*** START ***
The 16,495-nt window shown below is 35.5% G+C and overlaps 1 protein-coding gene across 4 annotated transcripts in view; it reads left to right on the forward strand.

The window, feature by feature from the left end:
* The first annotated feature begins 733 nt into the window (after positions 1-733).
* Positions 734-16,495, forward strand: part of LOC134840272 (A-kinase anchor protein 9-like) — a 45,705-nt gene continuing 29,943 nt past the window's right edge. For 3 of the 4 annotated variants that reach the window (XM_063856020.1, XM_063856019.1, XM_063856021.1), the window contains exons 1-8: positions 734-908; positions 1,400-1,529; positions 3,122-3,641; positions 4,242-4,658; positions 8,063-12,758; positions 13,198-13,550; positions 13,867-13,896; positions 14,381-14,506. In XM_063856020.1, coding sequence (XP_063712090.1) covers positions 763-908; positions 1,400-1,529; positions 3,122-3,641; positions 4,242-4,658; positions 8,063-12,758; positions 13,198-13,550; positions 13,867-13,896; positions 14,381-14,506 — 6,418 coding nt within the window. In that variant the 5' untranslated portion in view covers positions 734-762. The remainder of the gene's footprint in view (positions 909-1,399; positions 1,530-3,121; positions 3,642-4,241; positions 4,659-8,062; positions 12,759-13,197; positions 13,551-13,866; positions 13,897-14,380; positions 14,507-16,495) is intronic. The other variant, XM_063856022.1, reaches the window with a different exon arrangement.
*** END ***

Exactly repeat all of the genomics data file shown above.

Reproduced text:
The 16,495-nt window shown below is 35.5% G+C and overlaps 1 protein-coding gene across 4 annotated transcripts in view; it reads left to right on the forward strand.

The window, feature by feature from the left end:
* The first annotated feature begins 733 nt into the window (after positions 1-733).
* Positions 734-16,495, forward strand: part of LOC134840272 (A-kinase anchor protein 9-like) — a 45,705-nt gene continuing 29,943 nt past the window's right edge. For 3 of the 4 annotated variants that reach the window (XM_063856020.1, XM_063856019.1, XM_063856021.1), the window contains exons 1-8: positions 734-908; positions 1,400-1,529; positions 3,122-3,641; positions 4,242-4,658; positions 8,063-12,758; positions 13,198-13,550; positions 13,867-13,896; positions 14,381-14,506. In XM_063856020.1, coding sequence (XP_063712090.1) covers positions 763-908; positions 1,400-1,529; positions 3,122-3,641; positions 4,242-4,658; positions 8,063-12,758; positions 13,198-13,550; positions 13,867-13,896; positions 14,381-14,506 — 6,418 coding nt within the window. In that variant the 5' untranslated portion in view covers positions 734-762. The remainder of the gene's footprint in view (positions 909-1,399; positions 1,530-3,121; positions 3,642-4,241; positions 4,659-8,062; positions 12,759-13,197; positions 13,551-13,866; positions 13,897-14,380; positions 14,507-16,495) is intronic. The other variant, XM_063856022.1, reaches the window with a different exon arrangement.